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The Benny Goodman Story

The Benny Goodman Story(1956)

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teaser The Benny Goodman Story (1956)

The "King of Swing" came to the screen as never before in the 1955 musical biography, The Benny Goodman Story. It's not that Benny Goodman had never appeared in a movie before. He had made ten at that point, nine as himself and one as a college professor in A Song Is Born (1948). But The Benny Goodman Story marked the first time he had been played by another actor, TV talk show host and comic Steve Allen. Even if the film is considered a dramatic failure, thanks largely to a watered-down screenplay that fictionalizes aspects of the bandleader's life, at least it provides a showcase for some great musical performances.

The film was born out of Hollywood's desire to make lightning strike twice. Universal-International and producer Aaron Rosenberg had scored a huge hit with The Glenn Miller Story (1953), so it was only natural that they make another film biography built around the music of the big band era. Goodman seemed a logical choice, with his rags-to-riches story and his pioneering work in helping integrate the music industry. With the bandleader and many of his associates still alive, Rosenberg saw the potential for another musical extravaganza. Goodman agreed to sell them the rights to his life for $25,000 and took another $10,000 to serve as a consultant. Most importantly, he recorded the clarinet tracks for the film, greatly adding to the picture's musical value.

Rosenberg's first choice to write the screenplay was Valentine Davies, with whom he had worked on the earlier hit. When Davies asked for the chance to direct, the producer said yes, which may have been his biggest mistake. Critics would deride the film's static direction, and Davies would never direct again. His script also failed to capture the real Benny Goodman. The King of Swing would later say that he and his wife laughed at the fictionalized scenes.

An early press release on The Benny Goodman Story stated the studio was considering Marlon Brando as leading man. Although he would have been a horrible mismatch for Goodman physically, his name, at the time, would have sold a lot of tickets. Instead, however, Rosenberg cast Allen, who bore a stronger resemblance to the bandleader. In addition, Allen was an accomplished musician and songwriter, though he had to take lessons with Sol Yaged to learn how to mime playing the clarinet convincingly. In later years, Allen would also prove to be an accomplished actor in stage appearances and television guest shots. In the film, he had little chance to score dramatically. Instead, most of the meatier material went to leading lady Donna Reed and character actress Berta Gersten, the latter cast as Goodman's mother. Reed had only recently won an Oscar® as Best Supporting Actress for her performance in From Here to Eternity (1953) but was having trouble building on her success as a dramatic actress. She would find her greatest fame when she moved into television with The Donna Reed Show in 1958. The Polish-born Gersten was a mainstay of the Yiddish theatre movement in New York and had starred in the pioneering Yiddish-language film Mirele Efros (1939).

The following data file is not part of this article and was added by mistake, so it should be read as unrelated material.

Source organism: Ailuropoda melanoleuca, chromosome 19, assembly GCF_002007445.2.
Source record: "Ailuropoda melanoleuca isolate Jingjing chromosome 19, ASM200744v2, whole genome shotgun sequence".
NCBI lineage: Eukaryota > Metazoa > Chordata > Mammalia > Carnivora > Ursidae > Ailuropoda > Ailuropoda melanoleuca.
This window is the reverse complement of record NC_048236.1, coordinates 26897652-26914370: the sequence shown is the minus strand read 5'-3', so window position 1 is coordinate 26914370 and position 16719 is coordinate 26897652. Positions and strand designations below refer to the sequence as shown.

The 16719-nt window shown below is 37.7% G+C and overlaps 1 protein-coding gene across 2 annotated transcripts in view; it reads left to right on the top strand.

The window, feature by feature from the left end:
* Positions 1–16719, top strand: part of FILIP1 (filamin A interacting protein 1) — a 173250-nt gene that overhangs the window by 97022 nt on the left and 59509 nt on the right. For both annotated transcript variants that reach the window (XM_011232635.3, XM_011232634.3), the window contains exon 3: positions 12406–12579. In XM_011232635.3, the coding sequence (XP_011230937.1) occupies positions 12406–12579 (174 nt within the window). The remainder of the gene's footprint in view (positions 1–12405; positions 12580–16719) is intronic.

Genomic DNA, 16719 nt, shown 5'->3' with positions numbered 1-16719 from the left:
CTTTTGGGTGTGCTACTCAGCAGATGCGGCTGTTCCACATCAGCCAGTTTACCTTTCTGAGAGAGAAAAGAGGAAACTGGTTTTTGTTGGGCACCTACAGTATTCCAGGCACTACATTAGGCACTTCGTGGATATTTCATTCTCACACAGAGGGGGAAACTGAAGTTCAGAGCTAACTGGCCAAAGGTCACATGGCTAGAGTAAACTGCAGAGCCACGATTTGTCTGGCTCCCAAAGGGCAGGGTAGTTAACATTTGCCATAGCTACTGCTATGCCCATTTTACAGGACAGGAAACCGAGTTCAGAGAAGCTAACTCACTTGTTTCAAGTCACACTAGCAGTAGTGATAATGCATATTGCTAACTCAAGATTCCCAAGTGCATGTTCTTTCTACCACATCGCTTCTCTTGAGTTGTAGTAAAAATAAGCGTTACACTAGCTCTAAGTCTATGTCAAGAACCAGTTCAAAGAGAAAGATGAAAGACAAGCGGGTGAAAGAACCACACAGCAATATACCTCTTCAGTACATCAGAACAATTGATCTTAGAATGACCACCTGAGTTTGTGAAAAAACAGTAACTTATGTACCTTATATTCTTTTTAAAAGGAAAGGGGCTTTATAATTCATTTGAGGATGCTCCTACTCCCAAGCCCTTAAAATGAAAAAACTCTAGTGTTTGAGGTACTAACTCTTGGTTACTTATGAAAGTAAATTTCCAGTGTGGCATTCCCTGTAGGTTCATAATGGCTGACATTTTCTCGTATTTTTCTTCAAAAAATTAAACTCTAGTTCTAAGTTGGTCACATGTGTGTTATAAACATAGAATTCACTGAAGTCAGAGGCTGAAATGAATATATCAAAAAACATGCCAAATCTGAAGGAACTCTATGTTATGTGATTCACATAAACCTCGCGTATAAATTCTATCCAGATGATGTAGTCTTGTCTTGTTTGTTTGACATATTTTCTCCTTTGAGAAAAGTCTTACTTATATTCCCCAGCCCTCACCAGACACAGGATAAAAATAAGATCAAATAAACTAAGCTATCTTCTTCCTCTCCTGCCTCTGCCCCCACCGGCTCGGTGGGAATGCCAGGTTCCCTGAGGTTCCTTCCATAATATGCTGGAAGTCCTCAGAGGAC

Whatever the dramatic failings of The Benny Goodman Story, the selling point was its great music. On the soundtrack, Goodman played everything from swing and jazz to a Mozart clarinet concerto. In addition, the film featured an array of guest stars, including trumpeter Harry James and drummer Gene Krupa jamming on "Swing, Swing, Swing," vocalist Martha Tilton doing "And the Angels Sing," and such Goodman associates as Lionel Hampton, Stan Getz and Ziggy Elman. Sadly, Elman was no longer in condition to render his famous trumpet solo on "And the Angels Sing," so another Goodman band member, Mannie Klein, dubbed it for him. Other Goodman hits on the soundtrack include "Let's Dance," "Goodie Goodie" and "Memories of You," the latter serving as the romantic theme for Allen and Reed.

Though critics were unmoved by the film, praising only the music, it drew heavy praise from humanitarian groups like the B'nai B'rith's Anti-Defamation League for its positive depiction of the Jewish contribution to American culture and the sensitive treatment of Goodman's integration of his band. Sammy Davis, Sr., father of Sammy Davis, Jr., was prominently featured in the film as pianist-arranger Fletcher Henderson, who became a prominent member of Goodman's band in 1939, joining such other music greats as Teddie Winslow and Lionel Hampton.

Producer: Aaron Rosenberg
Director-Screenplay: Valentine Davies
Cinematography: William Daniels
Art Direction: Robert Clatworthy, Alexander Golitzen
Music: Joseph Gershenson, Henry Mancini, Harold Brown, Alan Harding, Fletcher Henderson, Sol Yaged
Cast: Steve Allen (Benny Goodman), Donna Reed (Alice Hammond), Berta Gersten (Mom Goodman), Herbert Anderson (John Hammond), Robert F. Simon (Pop Goodman), Hy Averback (Willard Alexander), Sammy Davis, Sr. (Fletcher Henderson), Jack Kruschen (Charles 'Murph" Podolsky), Harry James, Gene Krupa, Martha Tilton, Lionel Hampton, Ziggy Elman, Stan Getz (Themselves).
C-116m.

by Frank Miller

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